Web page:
This well-intended exploration of anxiety is seriously flawed and misrepresents the seriousness of anxiety disorders.

PILAR'S WORRIES

Pilar is painfully shy, plagued by worries and performance anxiety, even in ballet—her favorite class.

To help her through her days, her friend and her mother help remind her to “breathe.” When an opportunity to audition for a ballet production presents itself, Pilar worries that she won’t be able to participate. Between Mama’s encouragement, Pilar’s positive self-talk, and her friend’s support, her performance is a success. Golden’s simple watercolors successfully convey the progression of angst-filled expressions flitting across the little Latina’s face. Unfortunately, the characters’ cookie-cutter angular features are practically indistinguishable except for skin color. Following her straightforward story, Sanchez provides links to websites about childhood anxiety; however, both a cavalier comment in the author’s note and the simplicity of the story vastly oversimplify anxiety disorders. “Anxiety is…one of the easiest conditions to treat with simple coping strategies and cognitive behavior therapy,” writes Sanchez. By implying that shyness, stage fright, worrying, and anxiety disorders are interchangeable issues, Sanchez undermines the effectiveness of her message. Further diminishing the story’s value is the fact that while Pilar practices some of the many coping strategies and treatment plans recommended by mental health professionals, readers are completely excluded from the learning/discovery process—they watch Pilar from the outside.

This well-intended exploration of anxiety is seriously flawed and misrepresents the seriousness of anxiety disorders.   (bibliography) (Picture book. 4-7)

Pub Date: Oct. 1, 2018

ISBN: 978-0-8075-6546-9

Page Count: 32

Publisher: Whitman

Review Posted Online: July 30, 2018

Kirkus Reviews Issue: Aug. 15, 2018

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Slight and contrived.

LITTLE TACO TRUCK

A little orange food truck parks in the same place every day, bringing tacos to hungry construction workers—till one morning, a falafel truck takes his spot.

Miss Falafel then brings by more of her friends, crowding out the taco truck. Little Taco Truck whines and cries, but after four days of being shut out by the bigger trucks, he finally takes the initiative. He spends the night in his former parking space, defending his territory when the other trucks arrive. The rest immediately apologize, and after some creative maneuvering, everyone fits—even the newly arrived noodle truck. Valentine’s naïve call for cooperation glosses over the very real problem of urban gentrification represented by the flood of bigger and better-equipped trucks taking over the neighborhood. When the taco truck is the only game in town, the food line consists of hard-hatted construction workers. Then, as falafel, arepa, gelato, hot dog, and gumbo trucks set up shop, professionals and hipsters start showing up. (All the customers are depicted as animals.) The author also inadvertently equates tacos with a lack of sophistication. “ ‘Hola, Miss Fal…Fal…’ Little Taco Truck tried to sound out the words on the side of the other truck.” Sadly, the truck sells Americanized crisp-shelled tacos. Even the glossary ignores the culinary versatility and cultural authenticity of the soft taco with this oversimplified and inaccurate definition: “A crispy Mexican corn pancake folded or rolled around a filling of meat, beans, and cheese.”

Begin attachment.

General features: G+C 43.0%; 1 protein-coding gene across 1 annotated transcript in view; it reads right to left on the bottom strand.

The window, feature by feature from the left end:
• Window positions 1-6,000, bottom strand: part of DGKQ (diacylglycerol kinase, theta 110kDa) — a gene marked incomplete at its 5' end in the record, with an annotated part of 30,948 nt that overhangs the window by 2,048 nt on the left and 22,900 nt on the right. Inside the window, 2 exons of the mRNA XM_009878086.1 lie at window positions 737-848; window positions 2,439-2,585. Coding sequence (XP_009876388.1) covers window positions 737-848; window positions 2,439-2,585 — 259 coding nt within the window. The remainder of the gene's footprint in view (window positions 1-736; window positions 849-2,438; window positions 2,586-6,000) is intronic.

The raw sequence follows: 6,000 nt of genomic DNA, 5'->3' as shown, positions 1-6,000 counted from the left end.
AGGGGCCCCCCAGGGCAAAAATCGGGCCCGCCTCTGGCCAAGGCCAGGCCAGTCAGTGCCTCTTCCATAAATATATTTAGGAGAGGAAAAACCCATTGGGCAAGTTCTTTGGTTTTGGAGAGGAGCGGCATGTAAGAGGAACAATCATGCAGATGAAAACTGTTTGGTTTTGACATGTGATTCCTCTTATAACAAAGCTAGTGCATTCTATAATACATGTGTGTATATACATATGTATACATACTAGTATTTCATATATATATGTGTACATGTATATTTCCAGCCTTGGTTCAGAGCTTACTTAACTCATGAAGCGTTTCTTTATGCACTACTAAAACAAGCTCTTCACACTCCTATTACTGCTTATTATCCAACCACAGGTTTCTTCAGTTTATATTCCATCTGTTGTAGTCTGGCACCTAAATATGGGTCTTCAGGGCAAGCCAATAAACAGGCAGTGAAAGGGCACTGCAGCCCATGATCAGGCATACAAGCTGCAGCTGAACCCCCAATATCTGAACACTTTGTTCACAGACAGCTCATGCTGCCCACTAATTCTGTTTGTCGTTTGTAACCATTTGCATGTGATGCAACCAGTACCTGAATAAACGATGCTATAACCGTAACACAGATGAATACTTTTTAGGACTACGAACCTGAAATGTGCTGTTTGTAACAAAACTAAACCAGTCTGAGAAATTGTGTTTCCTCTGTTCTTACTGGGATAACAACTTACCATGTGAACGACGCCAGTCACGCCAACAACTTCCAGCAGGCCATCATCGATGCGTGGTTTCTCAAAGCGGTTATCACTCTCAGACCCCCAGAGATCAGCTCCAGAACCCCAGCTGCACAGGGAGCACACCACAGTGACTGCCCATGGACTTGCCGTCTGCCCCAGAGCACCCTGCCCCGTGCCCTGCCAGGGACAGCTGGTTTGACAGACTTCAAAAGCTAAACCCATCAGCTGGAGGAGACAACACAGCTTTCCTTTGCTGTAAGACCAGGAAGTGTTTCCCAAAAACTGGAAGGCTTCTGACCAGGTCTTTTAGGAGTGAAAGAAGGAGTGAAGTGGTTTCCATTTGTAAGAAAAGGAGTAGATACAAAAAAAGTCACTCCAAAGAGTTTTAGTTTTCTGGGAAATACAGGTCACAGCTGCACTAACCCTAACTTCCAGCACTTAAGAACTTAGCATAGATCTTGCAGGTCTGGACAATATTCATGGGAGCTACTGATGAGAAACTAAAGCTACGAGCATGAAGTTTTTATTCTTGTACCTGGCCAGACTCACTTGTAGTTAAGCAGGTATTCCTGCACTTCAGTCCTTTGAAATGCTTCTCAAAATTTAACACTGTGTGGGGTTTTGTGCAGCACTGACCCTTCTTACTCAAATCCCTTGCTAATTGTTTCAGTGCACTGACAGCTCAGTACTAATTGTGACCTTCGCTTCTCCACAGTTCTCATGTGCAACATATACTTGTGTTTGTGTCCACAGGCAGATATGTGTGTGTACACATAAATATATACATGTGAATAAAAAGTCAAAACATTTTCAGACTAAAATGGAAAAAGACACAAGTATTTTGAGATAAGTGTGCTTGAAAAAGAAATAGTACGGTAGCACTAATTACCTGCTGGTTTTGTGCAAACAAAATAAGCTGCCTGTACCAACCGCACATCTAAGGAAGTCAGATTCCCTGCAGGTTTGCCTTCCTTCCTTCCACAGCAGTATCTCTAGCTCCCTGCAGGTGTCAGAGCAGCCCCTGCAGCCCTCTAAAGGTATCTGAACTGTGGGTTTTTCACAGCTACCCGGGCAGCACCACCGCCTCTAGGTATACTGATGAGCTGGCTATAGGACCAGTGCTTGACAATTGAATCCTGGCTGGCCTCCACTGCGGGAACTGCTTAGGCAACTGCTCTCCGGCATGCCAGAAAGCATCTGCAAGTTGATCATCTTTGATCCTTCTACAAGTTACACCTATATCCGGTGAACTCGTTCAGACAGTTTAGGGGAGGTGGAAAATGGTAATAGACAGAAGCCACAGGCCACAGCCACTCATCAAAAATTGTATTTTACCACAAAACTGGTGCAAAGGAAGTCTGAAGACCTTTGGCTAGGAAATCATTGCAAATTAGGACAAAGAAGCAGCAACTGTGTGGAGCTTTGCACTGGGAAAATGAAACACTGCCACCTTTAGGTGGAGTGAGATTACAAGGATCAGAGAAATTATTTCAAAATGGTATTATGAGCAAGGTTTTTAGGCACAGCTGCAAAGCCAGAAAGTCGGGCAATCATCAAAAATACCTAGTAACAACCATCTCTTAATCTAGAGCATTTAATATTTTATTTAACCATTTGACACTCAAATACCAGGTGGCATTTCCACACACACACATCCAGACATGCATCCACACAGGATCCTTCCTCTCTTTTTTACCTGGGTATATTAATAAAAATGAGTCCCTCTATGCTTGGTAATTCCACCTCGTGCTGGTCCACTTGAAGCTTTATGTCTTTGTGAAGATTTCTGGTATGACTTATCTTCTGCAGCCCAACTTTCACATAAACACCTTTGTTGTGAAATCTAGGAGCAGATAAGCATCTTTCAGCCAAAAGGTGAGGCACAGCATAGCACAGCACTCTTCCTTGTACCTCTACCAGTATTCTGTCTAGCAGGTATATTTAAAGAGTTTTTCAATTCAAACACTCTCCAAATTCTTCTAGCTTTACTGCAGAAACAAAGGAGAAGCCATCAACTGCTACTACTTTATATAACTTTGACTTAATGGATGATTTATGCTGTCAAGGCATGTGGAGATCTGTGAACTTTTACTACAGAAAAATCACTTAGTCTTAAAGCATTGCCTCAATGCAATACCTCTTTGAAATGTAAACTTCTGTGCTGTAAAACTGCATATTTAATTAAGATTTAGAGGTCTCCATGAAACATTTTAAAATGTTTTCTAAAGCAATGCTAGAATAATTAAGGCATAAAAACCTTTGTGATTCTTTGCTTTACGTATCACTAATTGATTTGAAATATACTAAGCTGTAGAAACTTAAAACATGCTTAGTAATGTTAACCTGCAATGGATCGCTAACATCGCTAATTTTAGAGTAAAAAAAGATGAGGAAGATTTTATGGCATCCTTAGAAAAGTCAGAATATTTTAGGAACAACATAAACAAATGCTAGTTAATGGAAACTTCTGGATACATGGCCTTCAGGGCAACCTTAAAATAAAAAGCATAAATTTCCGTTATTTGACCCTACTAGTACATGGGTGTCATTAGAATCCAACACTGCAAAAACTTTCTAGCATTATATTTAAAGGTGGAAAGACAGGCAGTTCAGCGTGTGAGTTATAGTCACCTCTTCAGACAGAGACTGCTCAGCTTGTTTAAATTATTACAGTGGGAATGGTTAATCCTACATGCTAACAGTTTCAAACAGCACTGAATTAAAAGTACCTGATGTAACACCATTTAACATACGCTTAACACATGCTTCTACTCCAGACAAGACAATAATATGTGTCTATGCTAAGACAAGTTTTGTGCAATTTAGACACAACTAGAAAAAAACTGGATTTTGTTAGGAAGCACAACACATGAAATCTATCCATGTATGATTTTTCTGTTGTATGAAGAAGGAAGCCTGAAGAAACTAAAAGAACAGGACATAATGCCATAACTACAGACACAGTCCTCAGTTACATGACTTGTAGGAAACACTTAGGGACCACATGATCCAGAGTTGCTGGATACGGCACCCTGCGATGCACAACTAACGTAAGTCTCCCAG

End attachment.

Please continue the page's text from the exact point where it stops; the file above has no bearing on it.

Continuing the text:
Slight and contrived. (Picture book. 4-7)

Pub Date: April 2, 2019

ISBN: 978-1-5247-6585-9

Page Count: 40

Publisher: Schwartz & Wade/Random

Review Posted Online: Jan. 15, 2019

Kirkus Reviews Issue: Feb. 1, 2019

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This seemingly simple tale packs a satisfying emotional punch. Scarily good! (Picture book. 4-7)

LOVE MONSTER

Monster lives in Cutesville, where he feels his googly eyes make him unlovable, especially compared to all the “cute, fluffy” kittens, puppies and bunnies. He goes off to find someone who will appreciate him just the way he is…with funny and heartwarming results.

A red, scraggly, pointy-eared, arm-dragging monster with a pronounced underbite clutches his monster doll to one side of his chest, exposing a purplish blue heart on the other. His oversized eyes express his loneliness. Bright could not have created a more sympathetic and adorable character. But she further impresses with the telling of this poor chap’s journey. Since Monster is not the “moping-around sort,” he strikes out on his own to find someone who will love him. “He look[s] high” from on top of a hill, and “he look[s] low” at the bottom of the same hill. The page turn reveals a rolling (and labeled) tumbleweed on a flat stretch. Here “he look[s] middle-ish.” Careful pacing combines with dramatic design and the deadpan text to make this sad search a very funny one. When it gets dark and scary, he decides to head back home. A bus’s headlights shine on his bent figure. All seems hopeless—until the next page surprises, with a smiling, orange monster with long eyelashes and a pink heart on her chest depicted at the wheel. And “in the blink of a googly eye / everything change[s].”

This seemingly simple tale packs a satisfying emotional punch. Scarily good! (Picture book. 4-7)

Pub Date: Dec. 31, 2013

ISBN: 978-0-374-34646-1

Page Count: 32

Publisher: Farrar, Straus and Giroux

Review Posted Online: Sept. 18, 2013

Kirkus Reviews Issue: Oct. 1, 2013

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